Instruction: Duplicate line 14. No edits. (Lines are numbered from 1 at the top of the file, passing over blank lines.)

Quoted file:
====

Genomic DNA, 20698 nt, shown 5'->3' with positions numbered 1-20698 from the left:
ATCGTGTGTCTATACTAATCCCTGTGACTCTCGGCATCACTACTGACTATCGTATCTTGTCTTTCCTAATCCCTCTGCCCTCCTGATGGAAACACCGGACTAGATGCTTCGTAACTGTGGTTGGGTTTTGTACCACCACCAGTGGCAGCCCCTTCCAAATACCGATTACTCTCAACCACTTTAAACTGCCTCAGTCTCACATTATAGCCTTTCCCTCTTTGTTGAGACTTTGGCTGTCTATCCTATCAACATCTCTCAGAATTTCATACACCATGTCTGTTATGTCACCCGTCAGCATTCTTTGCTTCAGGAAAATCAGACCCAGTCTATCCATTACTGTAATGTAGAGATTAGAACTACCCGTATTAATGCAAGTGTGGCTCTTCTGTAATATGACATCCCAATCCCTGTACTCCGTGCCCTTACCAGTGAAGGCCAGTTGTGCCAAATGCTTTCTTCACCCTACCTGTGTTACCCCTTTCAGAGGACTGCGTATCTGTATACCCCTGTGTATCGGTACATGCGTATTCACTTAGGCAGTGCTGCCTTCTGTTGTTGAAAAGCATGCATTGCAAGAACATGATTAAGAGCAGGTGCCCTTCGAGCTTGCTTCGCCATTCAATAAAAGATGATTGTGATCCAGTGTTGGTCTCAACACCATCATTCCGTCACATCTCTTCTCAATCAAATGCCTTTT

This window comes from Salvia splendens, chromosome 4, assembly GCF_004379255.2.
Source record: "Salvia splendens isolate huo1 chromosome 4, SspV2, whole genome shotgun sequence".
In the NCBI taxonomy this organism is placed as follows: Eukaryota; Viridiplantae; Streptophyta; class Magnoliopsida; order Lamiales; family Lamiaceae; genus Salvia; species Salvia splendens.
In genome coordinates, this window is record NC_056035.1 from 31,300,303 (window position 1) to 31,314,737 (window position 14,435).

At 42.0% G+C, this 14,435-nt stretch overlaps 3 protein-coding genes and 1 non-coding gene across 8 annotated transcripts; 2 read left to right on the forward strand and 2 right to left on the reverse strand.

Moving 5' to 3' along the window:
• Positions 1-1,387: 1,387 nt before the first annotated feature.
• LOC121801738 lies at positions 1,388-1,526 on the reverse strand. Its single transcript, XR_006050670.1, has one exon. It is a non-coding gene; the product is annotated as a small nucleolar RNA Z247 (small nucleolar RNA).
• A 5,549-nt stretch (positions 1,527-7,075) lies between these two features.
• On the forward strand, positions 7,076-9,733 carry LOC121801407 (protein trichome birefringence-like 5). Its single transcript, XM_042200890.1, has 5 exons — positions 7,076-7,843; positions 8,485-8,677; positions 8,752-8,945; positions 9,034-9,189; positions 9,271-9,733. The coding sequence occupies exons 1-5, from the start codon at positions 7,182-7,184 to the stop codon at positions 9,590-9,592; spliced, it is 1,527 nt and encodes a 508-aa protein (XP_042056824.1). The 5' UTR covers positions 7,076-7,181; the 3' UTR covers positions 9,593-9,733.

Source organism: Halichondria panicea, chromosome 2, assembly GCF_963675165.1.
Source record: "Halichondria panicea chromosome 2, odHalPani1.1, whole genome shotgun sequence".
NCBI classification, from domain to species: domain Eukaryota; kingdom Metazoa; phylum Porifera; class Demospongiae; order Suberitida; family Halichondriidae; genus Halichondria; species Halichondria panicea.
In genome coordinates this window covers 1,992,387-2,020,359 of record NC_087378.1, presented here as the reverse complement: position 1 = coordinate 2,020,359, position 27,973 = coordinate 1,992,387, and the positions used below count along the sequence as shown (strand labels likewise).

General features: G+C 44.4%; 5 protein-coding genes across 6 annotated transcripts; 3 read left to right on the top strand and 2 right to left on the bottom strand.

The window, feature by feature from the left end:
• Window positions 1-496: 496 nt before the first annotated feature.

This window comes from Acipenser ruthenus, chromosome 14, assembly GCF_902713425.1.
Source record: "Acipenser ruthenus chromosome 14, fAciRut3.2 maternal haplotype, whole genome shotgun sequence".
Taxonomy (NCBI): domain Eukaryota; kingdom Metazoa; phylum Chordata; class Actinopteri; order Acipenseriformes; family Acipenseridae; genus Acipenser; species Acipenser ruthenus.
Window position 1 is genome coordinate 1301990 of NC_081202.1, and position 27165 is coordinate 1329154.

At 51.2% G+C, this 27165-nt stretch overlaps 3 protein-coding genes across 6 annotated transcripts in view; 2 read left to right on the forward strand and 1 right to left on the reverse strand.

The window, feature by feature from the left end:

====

Source record: "Halichondria panicea chromosome 2, odHalPani1.1, whole genome shotgun sequence".